Ogilvie makes this case systematically. Chapter by chapter, she reviews the collusive ties of guilds to governmental authorities, the barriers to entry erected by guilds, their manipulation of markets, their discriminatory policies regarding women and an array of religious and ethnic groups. With few exceptions, guilds acted to restrict membership, monopolize production, exploit suppliers and hired labor, and exclude women.
Scholars who speak well of guilds usually concede their monopolistic, corporatist character, but point to redeeming virtues: they uphold quality standards, enable investments in human capital via apprenticeship, and even stimulate innovation by providing a non-patent based incentive structure. Certainly the most interesting chapters of the book tackle these themes. Ogilvie’s database arms her with example after example to show that guilds were, after all, irredeemable. Their quality controls served themselves, not consumers; apprenticeship had little to do with guilds (and was hardly necessary to the acquisition of skill in most trades); and innovation was only tolerated by guilds when it served the members’ interests. This last claim may seem like a significant concession, but Ogilvie sees it as one more confirmation of the myopic focus of guild activity.
The many thousands of guilds that existed from about 1100 to at least the 1790s imposed a deadweight loss on the European economies, a loss that continued unabated throughout this long period. But, was this loss large or small? After all, no economic era is without its rent-seeking institutions, corrupt governments and feckless regulators. Is there a profession or industry in the United States that does not seek to maintain entry barriers, define self-serving quality standards, and buy the favor of politicians? Did the rent seeking of the craft guilds exceed the endemic background rent seeking that is, arguably, part of the human condition?
The organization of Ogilvie’s study does not lend itself to providing an answer to this question since she pools her data to generate a group portrait of “The European Guild.” Only in the final chapter of this exhaustive study does she turn to a comparative approach. Were guilds less noxious in some places, or in some branches of industry, than in others? Did the severity of rent seeking correlate with overall economic performance? While Ogilvie does not consider industry differences, she does seek to distinguish broad European zones of strong, average, and weak guilds. Her database reveals the German, Nordic, and Iberian lands to have had the strongest, most objectionable, guilds, while the Low Countries and Britain had the weakest. There, either the state or the town magistrates limited guild power more consistently than elsewhere in Europe.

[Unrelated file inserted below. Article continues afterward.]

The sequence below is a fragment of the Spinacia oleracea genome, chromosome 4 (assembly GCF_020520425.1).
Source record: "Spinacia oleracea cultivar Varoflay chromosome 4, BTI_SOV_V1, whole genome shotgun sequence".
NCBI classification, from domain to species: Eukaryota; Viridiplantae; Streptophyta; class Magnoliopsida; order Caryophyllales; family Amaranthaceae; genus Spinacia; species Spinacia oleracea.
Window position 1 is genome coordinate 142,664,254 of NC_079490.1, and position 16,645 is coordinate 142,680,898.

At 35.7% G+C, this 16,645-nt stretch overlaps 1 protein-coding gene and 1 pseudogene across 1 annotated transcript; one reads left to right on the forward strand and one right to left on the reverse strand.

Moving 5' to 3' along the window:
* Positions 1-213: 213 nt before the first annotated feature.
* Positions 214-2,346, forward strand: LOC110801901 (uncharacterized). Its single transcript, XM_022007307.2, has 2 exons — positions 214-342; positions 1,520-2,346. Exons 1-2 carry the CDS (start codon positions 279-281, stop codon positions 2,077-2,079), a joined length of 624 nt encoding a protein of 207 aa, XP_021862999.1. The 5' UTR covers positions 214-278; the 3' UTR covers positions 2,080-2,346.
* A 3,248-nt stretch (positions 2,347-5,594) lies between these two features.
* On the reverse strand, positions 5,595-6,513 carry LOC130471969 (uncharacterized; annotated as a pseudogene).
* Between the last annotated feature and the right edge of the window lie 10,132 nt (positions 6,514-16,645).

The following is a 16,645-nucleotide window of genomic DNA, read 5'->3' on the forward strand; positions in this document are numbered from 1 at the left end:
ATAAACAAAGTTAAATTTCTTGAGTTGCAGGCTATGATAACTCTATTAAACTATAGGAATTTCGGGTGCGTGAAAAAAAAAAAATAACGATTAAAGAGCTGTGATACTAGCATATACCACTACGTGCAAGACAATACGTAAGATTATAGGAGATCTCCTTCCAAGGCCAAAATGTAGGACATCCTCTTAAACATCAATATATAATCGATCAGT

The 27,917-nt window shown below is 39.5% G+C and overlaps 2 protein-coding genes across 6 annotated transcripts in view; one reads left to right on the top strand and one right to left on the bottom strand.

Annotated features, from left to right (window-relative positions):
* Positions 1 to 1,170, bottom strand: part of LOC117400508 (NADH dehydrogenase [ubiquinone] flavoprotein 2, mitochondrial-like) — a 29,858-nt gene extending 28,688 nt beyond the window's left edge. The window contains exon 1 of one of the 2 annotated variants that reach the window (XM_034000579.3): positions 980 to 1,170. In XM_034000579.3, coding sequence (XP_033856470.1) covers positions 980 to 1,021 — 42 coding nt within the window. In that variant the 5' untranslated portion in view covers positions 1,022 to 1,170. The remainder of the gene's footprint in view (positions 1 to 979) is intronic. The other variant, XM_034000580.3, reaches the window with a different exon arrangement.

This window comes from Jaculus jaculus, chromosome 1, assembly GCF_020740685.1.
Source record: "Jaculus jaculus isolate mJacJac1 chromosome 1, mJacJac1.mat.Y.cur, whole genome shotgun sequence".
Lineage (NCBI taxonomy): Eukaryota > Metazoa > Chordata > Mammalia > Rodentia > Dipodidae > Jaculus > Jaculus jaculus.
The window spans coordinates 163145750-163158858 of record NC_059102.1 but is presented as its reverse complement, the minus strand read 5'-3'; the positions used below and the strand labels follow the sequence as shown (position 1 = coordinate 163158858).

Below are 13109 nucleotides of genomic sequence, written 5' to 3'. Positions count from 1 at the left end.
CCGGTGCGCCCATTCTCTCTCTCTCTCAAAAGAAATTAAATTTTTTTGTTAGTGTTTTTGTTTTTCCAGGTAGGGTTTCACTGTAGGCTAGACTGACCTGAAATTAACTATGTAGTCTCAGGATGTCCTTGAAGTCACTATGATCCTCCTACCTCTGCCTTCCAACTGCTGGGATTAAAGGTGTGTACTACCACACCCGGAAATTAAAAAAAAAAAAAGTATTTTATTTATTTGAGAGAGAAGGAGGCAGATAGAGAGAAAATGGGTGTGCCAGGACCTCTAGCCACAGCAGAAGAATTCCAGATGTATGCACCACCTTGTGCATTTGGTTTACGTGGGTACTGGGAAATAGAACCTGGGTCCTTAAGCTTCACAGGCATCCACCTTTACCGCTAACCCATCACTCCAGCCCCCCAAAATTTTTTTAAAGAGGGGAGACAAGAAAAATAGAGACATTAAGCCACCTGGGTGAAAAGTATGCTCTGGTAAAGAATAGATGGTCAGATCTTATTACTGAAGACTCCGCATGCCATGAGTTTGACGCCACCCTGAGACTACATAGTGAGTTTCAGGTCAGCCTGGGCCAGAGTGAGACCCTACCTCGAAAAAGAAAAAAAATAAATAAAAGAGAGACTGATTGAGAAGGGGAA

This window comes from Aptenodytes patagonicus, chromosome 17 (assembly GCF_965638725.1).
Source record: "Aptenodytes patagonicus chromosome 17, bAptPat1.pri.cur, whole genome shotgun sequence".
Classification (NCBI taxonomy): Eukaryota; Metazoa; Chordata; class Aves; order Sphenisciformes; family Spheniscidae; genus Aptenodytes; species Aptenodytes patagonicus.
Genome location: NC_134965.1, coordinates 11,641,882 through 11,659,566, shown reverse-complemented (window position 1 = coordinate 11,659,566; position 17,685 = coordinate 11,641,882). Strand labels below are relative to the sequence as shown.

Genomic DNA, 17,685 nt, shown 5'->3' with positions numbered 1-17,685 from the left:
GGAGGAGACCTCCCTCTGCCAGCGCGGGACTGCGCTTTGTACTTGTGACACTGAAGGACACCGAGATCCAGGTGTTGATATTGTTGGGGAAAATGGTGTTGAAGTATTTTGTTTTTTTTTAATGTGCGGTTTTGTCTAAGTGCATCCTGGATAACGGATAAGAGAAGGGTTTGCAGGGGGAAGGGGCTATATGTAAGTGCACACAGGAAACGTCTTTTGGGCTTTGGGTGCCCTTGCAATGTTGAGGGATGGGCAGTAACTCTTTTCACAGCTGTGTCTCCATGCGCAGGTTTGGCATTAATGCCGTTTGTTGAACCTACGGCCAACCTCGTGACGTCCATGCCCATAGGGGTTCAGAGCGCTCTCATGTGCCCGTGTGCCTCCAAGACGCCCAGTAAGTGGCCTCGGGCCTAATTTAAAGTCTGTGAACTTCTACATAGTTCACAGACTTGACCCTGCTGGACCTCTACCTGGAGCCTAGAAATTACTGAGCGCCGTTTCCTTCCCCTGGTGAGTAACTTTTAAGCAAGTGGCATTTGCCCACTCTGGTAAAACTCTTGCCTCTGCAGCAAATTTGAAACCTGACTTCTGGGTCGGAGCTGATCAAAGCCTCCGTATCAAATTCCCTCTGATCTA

Ogilvie then compares the GDP estimates available for these European countries and finds that Britain and the Low Countries performed better, overall, than the other regions of Europe. This, she suggests, is the measure of the difference that guild power could make.
This analysis is brief, highly aggregated, dependent on weak data, and, unfortunately, not terribly convincing. Northwestern Europe in the early modern era differed from the rest of Europe in so many dimensions that an assertion that the line of causation should run from weak guilds to faster GDP growth is, at the very least, premature.
The European Guilds is a learned and comprehensive study of an institution that stood at the heart of the European non-agricultural economy for over seven centuries. Its strength is, however, also a weakness. The guild is analyzed at a high level of abstraction, the wealth of detailed examples notwithstanding. This aids in drawing generalizations about guild intentions and behavior; but it limits the examination of the guilds within the larger economies in which they functioned. The final chapter hints at these issues, but it is far less fully developed than the rest of this volume. Instead of closing a debate, Ogilvie has, I believe, reinvigorated one. Her new book will be the necessary starting point for anyone wishing to pursue the matter further.
Jan de Vries is the Sidney Hellman Ehrman Professor of History and Economics, Emeritus, at the University of California at Berkeley. He is the author, among other works, of The Industrious Revolution (Cambridge, 2008) and The Price of Bread: Regulating the Market in the Dutch Republic (Cambridge, 2019).